Come say hello to the Ice Age National Scenic Trail (IAT)!
A brief background…The IAT is 1 of 11 National Scenic Trails in the whole country, making Wisconsin proud. You may be wondering why it’s called the Ice Age Trail…well, over 12,000 years ago, Wisconsin was covered in a huge glacier flow. As the glacier retreated, it left behind very unique landscape features. This area is now one of the best examples at how glaciers can sculpt our planet.
The Ice Age Trail has its own area in my site because 1) it’s huge with multiple segments to hike throughout Wisconsin, 2) with so many segments and a variety of landscapes, there is truly something for everyone AND 3) it has become a complete and total refuge for me.
So, why do I love it? Every segment is different. There are woods, pine forests, ridges, rocks, bluffs, prairies, lakes, streams, hilly trails and flatter trails. Most trails have a combination of a few of these features. PLUS, what I’ve learned over the past year is that even the same trail can look so different season to season. It’s been just a blast to see an area change from early spring where it’s still extremely barren to just a month later, where it looks like it has exploded with greenery. And “what’s blooming” keeps changing over the summer. Ever wonder where fall fashion gets its color inspiration? Just hike in the fall, I even found myself thinking…I wish I could have a sweater in the deep purple hue. Finally, it’s winter and everything is covered in white and so peaceful.
The Trail covers over 1,000 miles and continues to grow! The Ice Age Trail Alliance continues to raise funds to extend the Trail. It expands over 30 counties and goes through private land, city parks, state parks, state forests and national forest.
“Follow the yellow brick road.” -Munchkins in The Wizard of Oz
Not exactly the yellow brick road, but you do need to follow the yellow blazes on the Trail. For many segments it’s very clear because it’s the only path. But in many areas, especially ones surrounded by recreation areas, other park trails will criss cross with IAT. As long as you follow the yellow blazes, you will be just fine!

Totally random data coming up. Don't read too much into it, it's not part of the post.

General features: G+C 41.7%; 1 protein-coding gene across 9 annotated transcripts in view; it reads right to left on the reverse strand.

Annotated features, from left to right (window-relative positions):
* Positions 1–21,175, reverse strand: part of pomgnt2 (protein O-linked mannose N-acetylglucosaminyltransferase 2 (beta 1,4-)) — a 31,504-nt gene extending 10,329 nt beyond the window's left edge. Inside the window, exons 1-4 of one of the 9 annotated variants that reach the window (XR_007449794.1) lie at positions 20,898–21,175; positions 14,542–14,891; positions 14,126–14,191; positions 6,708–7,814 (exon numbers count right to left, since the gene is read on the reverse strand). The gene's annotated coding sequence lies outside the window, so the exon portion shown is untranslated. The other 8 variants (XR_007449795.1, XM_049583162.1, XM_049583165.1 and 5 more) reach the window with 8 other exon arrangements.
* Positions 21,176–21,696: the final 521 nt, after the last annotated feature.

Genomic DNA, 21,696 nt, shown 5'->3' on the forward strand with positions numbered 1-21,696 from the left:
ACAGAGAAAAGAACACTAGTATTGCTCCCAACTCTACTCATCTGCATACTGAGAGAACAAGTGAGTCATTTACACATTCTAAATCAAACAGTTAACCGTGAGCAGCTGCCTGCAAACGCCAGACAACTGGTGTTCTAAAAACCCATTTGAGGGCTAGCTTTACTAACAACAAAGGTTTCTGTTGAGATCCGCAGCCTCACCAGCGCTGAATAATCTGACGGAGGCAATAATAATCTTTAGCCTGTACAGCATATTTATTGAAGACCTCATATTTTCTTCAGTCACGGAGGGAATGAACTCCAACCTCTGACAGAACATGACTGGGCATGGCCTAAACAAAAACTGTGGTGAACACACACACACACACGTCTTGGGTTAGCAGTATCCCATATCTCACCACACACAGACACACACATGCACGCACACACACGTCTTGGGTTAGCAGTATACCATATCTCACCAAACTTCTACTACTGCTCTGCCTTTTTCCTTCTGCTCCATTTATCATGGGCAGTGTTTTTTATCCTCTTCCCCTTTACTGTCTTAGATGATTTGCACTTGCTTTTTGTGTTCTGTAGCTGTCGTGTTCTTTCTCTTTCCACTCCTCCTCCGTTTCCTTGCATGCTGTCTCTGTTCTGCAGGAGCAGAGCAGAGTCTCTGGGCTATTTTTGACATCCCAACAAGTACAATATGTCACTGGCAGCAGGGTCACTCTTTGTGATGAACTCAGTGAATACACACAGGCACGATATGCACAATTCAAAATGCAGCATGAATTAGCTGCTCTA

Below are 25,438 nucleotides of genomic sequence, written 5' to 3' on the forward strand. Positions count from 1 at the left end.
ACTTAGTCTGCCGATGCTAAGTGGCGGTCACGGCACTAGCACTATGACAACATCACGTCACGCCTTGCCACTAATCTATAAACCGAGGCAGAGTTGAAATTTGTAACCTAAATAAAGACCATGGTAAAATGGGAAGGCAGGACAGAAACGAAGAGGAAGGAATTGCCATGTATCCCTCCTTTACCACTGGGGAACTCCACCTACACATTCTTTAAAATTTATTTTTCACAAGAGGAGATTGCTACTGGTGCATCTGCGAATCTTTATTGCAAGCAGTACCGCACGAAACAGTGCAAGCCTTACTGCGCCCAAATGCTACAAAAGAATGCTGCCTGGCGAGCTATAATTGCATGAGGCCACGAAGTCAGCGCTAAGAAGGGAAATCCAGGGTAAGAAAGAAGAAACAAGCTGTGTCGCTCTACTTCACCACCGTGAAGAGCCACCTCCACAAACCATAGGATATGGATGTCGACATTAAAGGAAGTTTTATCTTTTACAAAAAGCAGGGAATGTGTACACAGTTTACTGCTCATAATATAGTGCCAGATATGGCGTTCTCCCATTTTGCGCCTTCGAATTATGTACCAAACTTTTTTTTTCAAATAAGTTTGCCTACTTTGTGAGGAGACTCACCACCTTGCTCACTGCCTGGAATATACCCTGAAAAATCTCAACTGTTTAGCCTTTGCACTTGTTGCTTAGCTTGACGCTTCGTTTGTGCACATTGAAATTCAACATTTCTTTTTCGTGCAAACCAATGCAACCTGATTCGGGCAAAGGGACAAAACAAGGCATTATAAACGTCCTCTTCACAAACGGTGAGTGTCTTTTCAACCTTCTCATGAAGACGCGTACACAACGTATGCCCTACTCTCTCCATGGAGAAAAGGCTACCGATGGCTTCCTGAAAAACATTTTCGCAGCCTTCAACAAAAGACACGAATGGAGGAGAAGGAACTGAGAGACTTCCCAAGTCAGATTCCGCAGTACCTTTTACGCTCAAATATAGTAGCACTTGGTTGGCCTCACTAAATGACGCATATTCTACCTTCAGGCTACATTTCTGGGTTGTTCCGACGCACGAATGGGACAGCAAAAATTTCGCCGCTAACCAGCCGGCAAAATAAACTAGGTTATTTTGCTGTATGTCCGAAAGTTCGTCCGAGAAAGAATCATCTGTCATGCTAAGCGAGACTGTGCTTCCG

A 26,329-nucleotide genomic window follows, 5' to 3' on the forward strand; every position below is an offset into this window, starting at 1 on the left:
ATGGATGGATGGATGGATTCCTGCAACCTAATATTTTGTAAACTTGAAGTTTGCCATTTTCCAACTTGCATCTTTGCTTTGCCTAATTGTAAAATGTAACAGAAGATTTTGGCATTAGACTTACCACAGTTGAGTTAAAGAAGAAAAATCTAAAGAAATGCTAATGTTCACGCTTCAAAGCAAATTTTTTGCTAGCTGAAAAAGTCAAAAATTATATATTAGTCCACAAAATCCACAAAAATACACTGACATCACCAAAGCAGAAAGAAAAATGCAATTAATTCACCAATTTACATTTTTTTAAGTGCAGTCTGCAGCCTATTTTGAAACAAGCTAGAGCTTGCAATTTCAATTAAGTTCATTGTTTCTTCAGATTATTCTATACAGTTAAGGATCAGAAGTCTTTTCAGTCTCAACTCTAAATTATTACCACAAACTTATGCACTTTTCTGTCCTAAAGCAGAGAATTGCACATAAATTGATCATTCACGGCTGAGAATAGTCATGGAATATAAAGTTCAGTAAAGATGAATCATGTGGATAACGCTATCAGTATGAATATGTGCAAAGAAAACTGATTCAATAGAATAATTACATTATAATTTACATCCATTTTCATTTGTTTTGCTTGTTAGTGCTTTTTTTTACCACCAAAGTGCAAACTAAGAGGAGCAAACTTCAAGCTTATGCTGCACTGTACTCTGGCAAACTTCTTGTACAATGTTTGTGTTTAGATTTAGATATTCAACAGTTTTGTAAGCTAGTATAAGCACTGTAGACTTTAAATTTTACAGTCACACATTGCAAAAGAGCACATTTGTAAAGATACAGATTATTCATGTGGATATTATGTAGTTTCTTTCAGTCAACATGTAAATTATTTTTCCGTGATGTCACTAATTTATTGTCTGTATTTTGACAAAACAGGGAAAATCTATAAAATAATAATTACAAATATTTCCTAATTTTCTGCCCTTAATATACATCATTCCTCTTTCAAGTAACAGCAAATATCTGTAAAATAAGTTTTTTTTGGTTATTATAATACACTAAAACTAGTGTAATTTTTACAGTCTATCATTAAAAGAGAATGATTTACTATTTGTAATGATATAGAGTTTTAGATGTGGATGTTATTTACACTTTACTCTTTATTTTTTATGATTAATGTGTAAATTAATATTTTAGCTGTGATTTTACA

You will hear me talk about “Out and back”. This means I start on a trail, hike to a certain point, then come back the same way. Some folks will take 2 cars or arrange for a friend to give them a ride back to their car at their starting point. But I truly love coming back the way I came. Especially on days when the sun is out, I really notice how different the trail looks on the way back with the sun hitting all the foliage in different ways. But, as I always say, “Hike your own hike” meaning do it the way you love to do it!
Loop trails, where you make some sort of a loop around an area are really only offshoots on the IAT. There are a few instances (at least that I know about) where it will point you off for a small loop. But, 99% of the time the trail is a path where you hike 1 way and get a ride to your starting point, or do like I do and come back the way you came.
Connector trails are trails that connect you to the Ice Age Trail. So, you may start in a parking lot, but there is a short path guiding you to the actual IAT. Or, sometimes you may be hiking and come to a road. Don’t worry! The road is just a connector trail and will lead you back to the actual IAT within a typically short length of time.
Want to learn more about the geological features of the Trail?
Here are some tips for hiking with your dog on the IAT.
For parking, some lots require a vehicle admission sticker and others do not. They are required in all state parks, forests and recreation areas. I HIGHLY recommend buying a state park pass. It’s only $25 and it goes to a great cause, maintaining the parks! If you don’t have one, you can buy it and print out the receipt so you can even buy it the day you go.
Last, I would be remiss if I didn’t mention that the entire IAT is maintained by volunteers. If you love the IAT as much as me, please consider becoming a member of the Ice Age Trail Alliance. Your donation help 1)build boardwalks and bridges, 2) maintain such as clearing out trees and many other ways to help keep the Trail safe and 3) protect the trail and the land.
If any of this seems overwhelming, I will guide you making it a little bit easier. I have a page on each segment I visit telling you where to park and other tips for each trail. Please feel free to reach out to me with questions!
If you do out and back hiking, keep track of your start time. This will give you a gauge on about how long it will take you to get back. Also, most phones have a mile tracking feature. While it may not be perfect, it also gives you an idea of how far you’ve gone.